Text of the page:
The pattern of MAE results was strikingly similar to the pattern of BOLD signal changes obtained for the full set of central motion ROIs in fMRI Experiment 2. This suggests that the subjective MAE reflects the net activity across all motion selective areas of visual cortex rather than hMT+/V5 specifically, because hMT+/V5 had a different pattern of BOLD responses to the centre-surround stimulus configurations we used (Figure 5c). Statistically, the MAE results were also similar to those of the central motion ROIs in Experiment 2. Only the uniform and antiphase conditions resulted in a MAE that was significantly different from the central motion baseline, uniform t(11) = −2.93, p < 0.05, d = −0.84, antiphase t(11) = 2.34, p < 0.05, d = 0.67. Conditions with imposed static boundaries or gaps produced an MAE that was not significantly different from baseline, consistent with abolition of surround modulation. Further statistical evidence that surround modulation was abolished by gaps is provided by the direct comparison between uniform surround motion with and without a gap, which was significant, t(11) = −2.67, p < 0.05, d = −0.77, as was the comparison between antiphase surround motion with and without a gap, t(11) = 2.44, p < 0.05, d = 0.71. Imposing a static boundary between centre and surround in the uniform motion condition abolished suppression relative to the central motion baseline, but the increase in the MAE relative to uniform motion without a boundary only approached significance, t(11) = 2.12, p = 0.058, d = 0.61.

Using the BOLD signal to predict the MAE.

Although the MAE and fMRI experiments were conducted with different groups of participants, and the MAE is an indirect measure of centre-surround interaction, the pattern of results for the MAE was strikingly similar to the BOLD signal averaged across the full set of motion selective regions that we identified. We made the assumption that the BOLD signal, as a proxy for neural activity during adaptation, predicted the MAE, rather than the other way around. To render the BOLD data from the four different ROI categories and the MAE data directly comparable, we converted both sets of data to the percentage change from their respective central motion baselines. Thus, the change in the BOLD signal relative to baseline in each of the five surround conditions was converted to a percentage of the raw percent signal change observed in the baseline itself (1.04 for the central motion ROIs, 0.72 for hMT+/V5, 1.1 for motion selective ROIs that were not hMT+/V5, and 1.82 for the V1/V2 ROIs). For the MAE, the differences were converted to a percentage of the mean strength rating received by the baseline (4.42 on the 0–9 scale employed). An example of this, illustrating the good correspondence between the MAE and BOLD in the central motion ROIs can be seen in Figure 7a and 7b.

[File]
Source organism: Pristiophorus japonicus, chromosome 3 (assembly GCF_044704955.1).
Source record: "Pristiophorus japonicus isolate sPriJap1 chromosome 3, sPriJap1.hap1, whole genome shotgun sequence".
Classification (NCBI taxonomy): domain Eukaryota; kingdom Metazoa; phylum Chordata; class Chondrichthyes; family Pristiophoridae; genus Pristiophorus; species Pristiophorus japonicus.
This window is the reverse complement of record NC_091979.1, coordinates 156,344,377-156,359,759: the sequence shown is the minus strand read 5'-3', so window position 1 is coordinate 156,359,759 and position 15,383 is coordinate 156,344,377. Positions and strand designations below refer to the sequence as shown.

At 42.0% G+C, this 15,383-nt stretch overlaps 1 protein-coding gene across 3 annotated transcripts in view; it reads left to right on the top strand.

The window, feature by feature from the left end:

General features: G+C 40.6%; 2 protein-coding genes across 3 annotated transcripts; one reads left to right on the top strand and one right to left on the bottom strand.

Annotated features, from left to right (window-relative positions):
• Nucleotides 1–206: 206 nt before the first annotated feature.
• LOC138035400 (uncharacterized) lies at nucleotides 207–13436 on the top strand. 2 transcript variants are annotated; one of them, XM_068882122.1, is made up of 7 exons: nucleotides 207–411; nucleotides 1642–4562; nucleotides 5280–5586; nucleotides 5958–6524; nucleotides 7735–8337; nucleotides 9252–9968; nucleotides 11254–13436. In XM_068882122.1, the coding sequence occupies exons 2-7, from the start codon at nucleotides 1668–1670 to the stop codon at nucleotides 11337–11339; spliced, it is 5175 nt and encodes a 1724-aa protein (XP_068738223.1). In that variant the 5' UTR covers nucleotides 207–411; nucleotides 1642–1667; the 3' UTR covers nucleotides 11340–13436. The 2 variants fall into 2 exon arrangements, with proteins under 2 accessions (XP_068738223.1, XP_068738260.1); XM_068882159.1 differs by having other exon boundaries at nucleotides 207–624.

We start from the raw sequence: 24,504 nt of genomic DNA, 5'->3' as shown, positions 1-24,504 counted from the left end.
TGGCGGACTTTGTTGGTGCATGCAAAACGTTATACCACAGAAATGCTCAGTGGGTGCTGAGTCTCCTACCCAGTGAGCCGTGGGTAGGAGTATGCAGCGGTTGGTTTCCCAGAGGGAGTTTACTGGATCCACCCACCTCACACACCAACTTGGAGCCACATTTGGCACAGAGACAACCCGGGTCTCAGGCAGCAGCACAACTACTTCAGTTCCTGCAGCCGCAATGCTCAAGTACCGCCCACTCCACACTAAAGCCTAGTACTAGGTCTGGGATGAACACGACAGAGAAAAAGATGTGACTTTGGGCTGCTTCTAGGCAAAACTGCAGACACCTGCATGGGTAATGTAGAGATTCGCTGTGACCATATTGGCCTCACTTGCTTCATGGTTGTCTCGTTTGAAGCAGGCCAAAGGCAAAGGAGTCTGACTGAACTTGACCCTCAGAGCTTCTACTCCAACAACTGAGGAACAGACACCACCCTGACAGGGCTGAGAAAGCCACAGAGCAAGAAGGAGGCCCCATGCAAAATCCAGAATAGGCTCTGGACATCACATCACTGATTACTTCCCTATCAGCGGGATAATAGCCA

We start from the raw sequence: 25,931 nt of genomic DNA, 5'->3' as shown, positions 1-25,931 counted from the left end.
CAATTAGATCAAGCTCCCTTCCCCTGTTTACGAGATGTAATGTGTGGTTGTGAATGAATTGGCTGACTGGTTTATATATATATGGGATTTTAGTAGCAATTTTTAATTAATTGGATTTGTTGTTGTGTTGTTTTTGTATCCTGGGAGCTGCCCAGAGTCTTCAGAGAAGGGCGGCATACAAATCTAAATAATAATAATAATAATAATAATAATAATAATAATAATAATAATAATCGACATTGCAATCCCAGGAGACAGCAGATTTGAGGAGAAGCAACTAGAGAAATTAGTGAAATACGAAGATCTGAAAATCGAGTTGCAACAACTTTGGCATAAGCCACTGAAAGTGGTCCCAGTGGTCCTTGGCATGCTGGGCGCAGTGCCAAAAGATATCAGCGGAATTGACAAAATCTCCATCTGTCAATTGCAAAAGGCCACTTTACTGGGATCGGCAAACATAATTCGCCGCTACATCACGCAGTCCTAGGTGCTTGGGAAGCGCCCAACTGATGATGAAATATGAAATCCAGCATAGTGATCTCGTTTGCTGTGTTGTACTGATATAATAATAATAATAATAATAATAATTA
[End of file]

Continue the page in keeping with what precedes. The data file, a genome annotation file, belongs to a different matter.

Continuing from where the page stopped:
Figure 7. Relationship between BOLD signal change and MAE strength.

To facilitate a visual comparison between the results of Experiments 2 (BOLD) and 3 (MAE) panels a and b shows the differences from the central motion baseline caused by each surround condition converted to percentages of the respective baselines. The BOLD data in panel a is the mean of the set of 64 central motion ROI, which predicted the MAE more accurately than the data from the other ROI categories. The MAE shows greater change as a percentage of its baseline than the BOLD signal, but a linear coupling between the two measures is apparent. Panel c shows the MAE as a function of the BOLD signal in the equivalent condition, indicating that a simple linear model constrained to assume that when BOLD is equal to its baseline MAE should also be at baseline is able to account for 87% of the variance in the MAE, even though the MAE and BOLD were measured in two different groups of participants.

To provide a quantitative comparison, for each ROI category in turn, linear regression was used to predict the MAE from the BOLD signal. For regression lines to describe a meaningful relationship between BOLD and the MAE the fits had to conform to an underlying assumption that when the BOLD signal (as a proxy for neural activity) was at its baseline level, the MAE should also be at its baseline level. Therefore, we required the fitted regression lines to pass through the origin. A further assumption required for BOLD to meaningfully predict the MAE was that when BOLD was below baseline, the MAE should also be below baseline, and when the BOLD signal was above baseline the MAE should also be above baseline. This constrained us to exclude any fitted regression lines with negative slopes (there were none).